Laptop Mag Verdict
Octopath Traveler 2 is ringing in a new series of role playing games that has potential to be as huge as the giants that came before.
Engaging turn-based gameplay
Day-night cycle mechanics
Full circle narrative
Gorgeous art and stellar music
No voice acted travel banter
Some characters could use unique skills
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Octopath Traveler 2 is everything I wanted the original to be and more. No more disconnected stories strewn about by a loose connection to an absurdly difficult optional boss. No more hoping that everything is going to come together at the very end to send off your 100-hour journey in a blaze of glory. No more “is that really it?”
Our eight travelers argue, laugh, cry, and live life together on the road, each making their way toward new and old goals. It’s through the completion of these stories that we begin to see a pattern forming, something stirring within the shadows. This is a full circle journey that'll leave your jaw slacked and your heart in cardiac arrest.
I fell in love with each character, and it was sad to say goodbye, but I had to so I can tell you that Octopath Traveler 2 fulfills all your needs among the best Nintendo Switch games, best PS5 games, and best PC games. This is a new era of RPG.
The more things change
Octopath Traveler 2 sticks to its original turn-based formula but adds in a few twists that provide more opportunities for strategy.
My favorite new mechanic is the day-night cycle. This effectively adds a new path action for every character, providing you with versatility in path encounters. In the original, it was a pain to have to run back to the tavern to get a different character each time you had to do something specific. But now with overlapping skills and varying levels of success, it's easier than ever to navigate through towns and loot all the info and items.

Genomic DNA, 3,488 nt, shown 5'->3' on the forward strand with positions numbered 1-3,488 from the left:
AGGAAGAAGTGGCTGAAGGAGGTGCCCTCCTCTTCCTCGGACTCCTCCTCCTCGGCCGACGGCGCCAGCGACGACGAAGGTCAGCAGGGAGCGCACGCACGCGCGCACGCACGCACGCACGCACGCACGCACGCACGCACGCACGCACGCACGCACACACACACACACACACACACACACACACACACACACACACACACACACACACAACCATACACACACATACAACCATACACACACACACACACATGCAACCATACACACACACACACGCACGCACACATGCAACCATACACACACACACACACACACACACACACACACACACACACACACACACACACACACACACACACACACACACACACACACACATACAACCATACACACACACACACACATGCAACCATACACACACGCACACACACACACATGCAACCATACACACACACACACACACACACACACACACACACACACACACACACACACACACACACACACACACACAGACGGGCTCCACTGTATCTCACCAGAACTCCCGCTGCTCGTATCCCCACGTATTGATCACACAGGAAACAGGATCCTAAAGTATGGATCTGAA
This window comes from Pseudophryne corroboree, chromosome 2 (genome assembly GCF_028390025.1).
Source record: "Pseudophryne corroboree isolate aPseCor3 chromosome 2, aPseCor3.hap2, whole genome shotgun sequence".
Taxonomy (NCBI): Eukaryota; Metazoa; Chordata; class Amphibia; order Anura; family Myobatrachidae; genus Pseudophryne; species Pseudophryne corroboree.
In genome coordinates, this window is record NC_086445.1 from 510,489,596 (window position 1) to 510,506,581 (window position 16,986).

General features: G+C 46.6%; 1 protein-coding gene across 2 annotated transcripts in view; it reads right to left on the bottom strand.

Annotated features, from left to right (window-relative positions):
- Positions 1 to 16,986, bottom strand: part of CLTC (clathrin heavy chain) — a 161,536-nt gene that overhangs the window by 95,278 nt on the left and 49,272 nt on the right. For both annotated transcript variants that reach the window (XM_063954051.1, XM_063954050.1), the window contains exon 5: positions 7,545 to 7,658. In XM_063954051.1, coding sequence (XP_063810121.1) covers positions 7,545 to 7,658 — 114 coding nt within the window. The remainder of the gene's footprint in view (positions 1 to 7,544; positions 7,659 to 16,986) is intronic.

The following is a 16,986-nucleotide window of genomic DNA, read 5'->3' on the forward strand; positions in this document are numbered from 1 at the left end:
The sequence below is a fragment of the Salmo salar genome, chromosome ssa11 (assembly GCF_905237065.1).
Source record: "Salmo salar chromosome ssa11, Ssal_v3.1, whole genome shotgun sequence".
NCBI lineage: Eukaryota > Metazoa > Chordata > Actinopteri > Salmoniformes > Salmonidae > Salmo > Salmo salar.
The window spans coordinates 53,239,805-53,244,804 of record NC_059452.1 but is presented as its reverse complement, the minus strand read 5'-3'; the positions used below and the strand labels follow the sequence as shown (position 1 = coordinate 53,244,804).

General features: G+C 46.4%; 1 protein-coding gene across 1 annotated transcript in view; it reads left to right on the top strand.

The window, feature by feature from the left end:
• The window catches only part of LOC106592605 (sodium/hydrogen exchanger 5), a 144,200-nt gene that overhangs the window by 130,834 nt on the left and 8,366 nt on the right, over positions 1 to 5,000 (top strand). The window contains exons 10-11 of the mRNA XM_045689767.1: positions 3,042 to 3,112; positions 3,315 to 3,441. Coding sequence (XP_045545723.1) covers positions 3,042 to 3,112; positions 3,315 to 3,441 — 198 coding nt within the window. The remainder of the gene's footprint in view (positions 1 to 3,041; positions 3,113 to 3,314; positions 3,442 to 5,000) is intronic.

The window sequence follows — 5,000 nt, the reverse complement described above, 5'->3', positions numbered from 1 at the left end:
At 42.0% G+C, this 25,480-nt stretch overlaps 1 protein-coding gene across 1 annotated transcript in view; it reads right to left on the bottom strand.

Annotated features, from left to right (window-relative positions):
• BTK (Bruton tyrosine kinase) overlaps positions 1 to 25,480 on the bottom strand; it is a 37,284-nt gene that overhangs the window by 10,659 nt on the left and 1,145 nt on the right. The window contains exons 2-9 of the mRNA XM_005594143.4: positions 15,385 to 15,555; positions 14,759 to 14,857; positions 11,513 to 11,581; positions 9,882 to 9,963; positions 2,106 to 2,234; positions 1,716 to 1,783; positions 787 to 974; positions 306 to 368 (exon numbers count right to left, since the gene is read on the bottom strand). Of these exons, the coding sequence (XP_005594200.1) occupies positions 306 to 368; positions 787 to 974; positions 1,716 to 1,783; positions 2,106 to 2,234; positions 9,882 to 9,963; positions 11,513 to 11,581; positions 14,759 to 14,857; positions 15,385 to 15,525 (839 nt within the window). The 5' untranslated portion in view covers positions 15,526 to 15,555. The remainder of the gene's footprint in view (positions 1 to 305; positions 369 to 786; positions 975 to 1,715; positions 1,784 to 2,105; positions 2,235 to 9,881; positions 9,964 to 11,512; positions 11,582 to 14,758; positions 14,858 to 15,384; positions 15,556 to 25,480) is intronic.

The day-night cycle also throws in some new combat mechanics for two of the companions, Throne and Temenos. At night, you'll receive Blessing of Darkness for the former and Moonlight Judgement for the latter, which effectively buffs your characters and debuffs your foes, respectively. While these are useful in combat, they're a cop out for more potentially unique abilities. For example, Hikari, Castti and Ochette have a unique skill tree of abilities they can tap into. I wish we had got to see unique skill lists for each of the eight characters. Unfortunately, Agnea and Partitio only get summons, and Osvald is stuck with his Study Foe skill, which becomes useless after you've fought a foe more than a few times.
Secondary jobs were a big thing in the original, but they were rather limited in number. In Octopath Traveler 2, there are licenses, which effectively allow you to use all standard secondary jobs three times. That means you can give the Cleric secondary job to three different people in your party. Yes, you can have a full party of Clerics (scary). On top of that, there are four unique secondary jobs, but they are limited to one license each and are particularly difficult to obtain.
I love the addition of EX skills, which are unique to the characters as opposed to the jobs themselves. Each character gets two unique skills, one of which is unlocked by completing the character’s story and the other by attuning with the alter of the god that the character is associated with. These are some of the most powerful skills in the game.
There’s also the addition of latent abilities, which are kind of like Ultimate abilities that can be used only when they’ve charged up. For Ochette and Hikari, it gives them access to a new set of offensive skills. And for Osvald, it reduces his spells to single-target but increases the power output, which is great for fighting bosses. This adds yet another layer of complexity to combat that I love.
Toward the end of the game, we see how creative the developers can get with putting all eight characters into one fighting arena. I wish that there were more opportunities for that throughout the game. It would have made it easier to level up all of the characters and add another layer of complexity to battles.
One small but wonderful addition was the inclusion of 2x speed for battles. I’ve had it on for the entire game and would otherwise feel like I was trapped in slow-motion if I went back to regular speed. I’d even recommend adding a 3x speed, too.